Reply
  5. Nick Shiroma

    Your artwork and writing brought back feelings of when I too found myself lost and by myself in Holland at night. Even in the midst of negative emotions, art does let you know that deep down inside, it won’t let you down.

    Reply
  6. anna warren portfolio

    When I am stressed I have nightmares, and they are always essentially the same, but in different forms, and that is, I am lost. Sometimes in a huge building, sometimes in the countryside, I am always moving, opening doors, turning corners, and each turn leads to more of the same. It is always a relief to wake up. Being lost feels like quite a final thing – what if I never find my way out! But we always do, eventually, and as you have done, the solution is often with tackling the thing that is worrying us head on, plunging back into creating artwork. Maybe it is important to have these crises of confidence (I’m not convinced of that argument though!). The life of an artist is never easy though because we are so exposed. Most people are kind, but the ones we remember are the cruel ones, like your visitor, even though you know his attack was wrong and groundless, it sadly overshadows the positive comments. I’m so glad you are emerging from the forest, and producing such a beautiful, enigmatic piece.

    Reply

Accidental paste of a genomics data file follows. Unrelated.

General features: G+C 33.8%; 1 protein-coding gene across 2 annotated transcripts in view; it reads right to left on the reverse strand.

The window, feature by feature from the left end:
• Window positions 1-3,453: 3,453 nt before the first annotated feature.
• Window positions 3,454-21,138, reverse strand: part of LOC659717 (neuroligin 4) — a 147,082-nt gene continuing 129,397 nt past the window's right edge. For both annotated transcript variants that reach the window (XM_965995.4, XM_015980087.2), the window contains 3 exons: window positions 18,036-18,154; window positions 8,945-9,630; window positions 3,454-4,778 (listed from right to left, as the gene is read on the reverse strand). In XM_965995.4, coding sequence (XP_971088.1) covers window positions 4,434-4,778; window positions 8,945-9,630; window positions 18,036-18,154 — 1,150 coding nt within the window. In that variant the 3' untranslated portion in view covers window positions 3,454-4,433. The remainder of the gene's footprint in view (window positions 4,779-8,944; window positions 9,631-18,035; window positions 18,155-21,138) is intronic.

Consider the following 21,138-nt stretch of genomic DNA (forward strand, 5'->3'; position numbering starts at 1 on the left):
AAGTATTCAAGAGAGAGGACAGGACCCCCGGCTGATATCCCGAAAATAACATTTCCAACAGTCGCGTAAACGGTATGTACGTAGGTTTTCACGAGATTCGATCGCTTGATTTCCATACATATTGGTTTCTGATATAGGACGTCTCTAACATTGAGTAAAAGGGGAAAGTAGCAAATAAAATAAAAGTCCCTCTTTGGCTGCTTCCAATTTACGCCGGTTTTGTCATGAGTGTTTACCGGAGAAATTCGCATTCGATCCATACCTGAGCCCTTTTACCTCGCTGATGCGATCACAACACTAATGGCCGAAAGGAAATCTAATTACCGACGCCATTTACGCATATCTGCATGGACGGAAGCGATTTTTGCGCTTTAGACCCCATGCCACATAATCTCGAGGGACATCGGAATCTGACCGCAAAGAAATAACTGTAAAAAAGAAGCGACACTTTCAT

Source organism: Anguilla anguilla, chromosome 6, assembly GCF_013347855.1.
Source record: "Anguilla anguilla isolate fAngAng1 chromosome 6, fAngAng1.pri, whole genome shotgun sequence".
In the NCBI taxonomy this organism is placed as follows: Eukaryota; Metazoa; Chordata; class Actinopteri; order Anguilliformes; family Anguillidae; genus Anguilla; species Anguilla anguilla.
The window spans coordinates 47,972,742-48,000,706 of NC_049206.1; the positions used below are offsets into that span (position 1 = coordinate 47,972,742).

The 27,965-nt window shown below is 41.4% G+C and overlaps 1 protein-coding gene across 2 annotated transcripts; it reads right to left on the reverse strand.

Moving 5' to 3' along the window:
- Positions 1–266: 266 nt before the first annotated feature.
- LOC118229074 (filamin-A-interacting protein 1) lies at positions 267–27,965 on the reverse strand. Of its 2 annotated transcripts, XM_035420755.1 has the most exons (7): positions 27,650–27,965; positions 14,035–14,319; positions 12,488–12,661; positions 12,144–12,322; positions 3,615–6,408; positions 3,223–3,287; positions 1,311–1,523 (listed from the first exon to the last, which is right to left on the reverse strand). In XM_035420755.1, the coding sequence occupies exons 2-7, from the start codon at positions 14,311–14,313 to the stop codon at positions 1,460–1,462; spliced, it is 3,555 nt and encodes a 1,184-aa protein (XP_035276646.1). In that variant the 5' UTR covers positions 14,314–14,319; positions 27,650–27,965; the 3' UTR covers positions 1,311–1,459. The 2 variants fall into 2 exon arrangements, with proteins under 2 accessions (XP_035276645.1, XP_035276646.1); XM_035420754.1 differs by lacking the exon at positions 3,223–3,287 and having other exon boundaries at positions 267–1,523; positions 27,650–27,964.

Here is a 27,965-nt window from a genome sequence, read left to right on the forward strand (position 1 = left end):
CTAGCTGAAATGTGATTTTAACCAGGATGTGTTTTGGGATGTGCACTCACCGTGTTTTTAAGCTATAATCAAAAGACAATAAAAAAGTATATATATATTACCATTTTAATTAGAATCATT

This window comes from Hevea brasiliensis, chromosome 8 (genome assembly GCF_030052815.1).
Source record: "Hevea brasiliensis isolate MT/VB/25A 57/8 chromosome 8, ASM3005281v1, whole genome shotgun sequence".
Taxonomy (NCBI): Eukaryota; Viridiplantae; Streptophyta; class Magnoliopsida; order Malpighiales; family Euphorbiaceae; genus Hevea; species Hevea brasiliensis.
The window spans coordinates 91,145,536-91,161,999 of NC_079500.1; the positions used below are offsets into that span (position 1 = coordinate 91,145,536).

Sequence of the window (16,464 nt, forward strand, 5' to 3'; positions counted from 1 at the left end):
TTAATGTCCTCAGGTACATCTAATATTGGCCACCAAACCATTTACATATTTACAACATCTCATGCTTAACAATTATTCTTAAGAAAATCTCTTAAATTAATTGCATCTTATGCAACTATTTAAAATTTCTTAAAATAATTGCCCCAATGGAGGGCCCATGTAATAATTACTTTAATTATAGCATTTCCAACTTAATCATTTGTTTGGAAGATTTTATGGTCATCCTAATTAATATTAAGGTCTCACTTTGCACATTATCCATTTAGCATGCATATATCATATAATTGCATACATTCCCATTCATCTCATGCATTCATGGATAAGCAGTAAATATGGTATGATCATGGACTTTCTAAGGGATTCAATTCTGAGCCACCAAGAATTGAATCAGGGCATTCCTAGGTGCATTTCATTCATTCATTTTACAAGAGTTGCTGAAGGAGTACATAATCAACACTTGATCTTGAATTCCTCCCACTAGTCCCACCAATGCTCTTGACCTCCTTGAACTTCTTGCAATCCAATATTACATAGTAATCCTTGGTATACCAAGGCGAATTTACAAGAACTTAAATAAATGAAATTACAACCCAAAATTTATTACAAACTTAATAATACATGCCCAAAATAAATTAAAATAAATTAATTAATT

1. juliepodstolski Post author

      My anxiety dreams, Anna, consist mostly of earthquakes and tornadoes, though missing trains is a common one and not remembering where I left the car. Oh – and don’t let me forget the exam dreams (where I forgot to do any study) or the intruder-in-the-house dreams.
      This drawing was a way to find my way back – kind of a redemption drawing. But it was also a drawing for a good friend who loved the ‘raffle’ drawing but didn’t win it. So – the end result is that this drawing already has a new home, only 24 hours after it is finished. I call this a win-win situation.

      Reply
  7. Robyn Varpins

    there seems to be more certainty and strength in the new drawing. stronger colour around a more central figure really anchor this composition. the colours are delicious.

    Reply
  8. Susan R Donze

    Love your work, love your writing. There is so much internal activity, and so much emotion (internal and external, including the viewer) in the experience of making and sharing art. No surprise the gamut of sparks and feelings that fly.

    Reply
    1. juliepodstolski Post author

      Thank you for your empathetic comment, Susan. There WAS rather a lot of soul-searching after the last exhibition, I admit. However a well-timed trip to Italy (where I am right now) has been (and is currently) soul-healing.

      Reply

Leave a Reply

Fill in your details below or click an icon to log in:

WordPress.com Logo

You are commenting using your WordPress.com account. Log Out /  Change )

Google+ photo

You are commenting using your Google+ account. Log Out /  Change )

Twitter picture

You are commenting using your Twitter account. Log Out /  Change )

Facebook photo

You are commenting using your Facebook account. Log Out /  Change )

Connecting to %s

This site uses Akismet to reduce spam. Learn how your comment data is processed.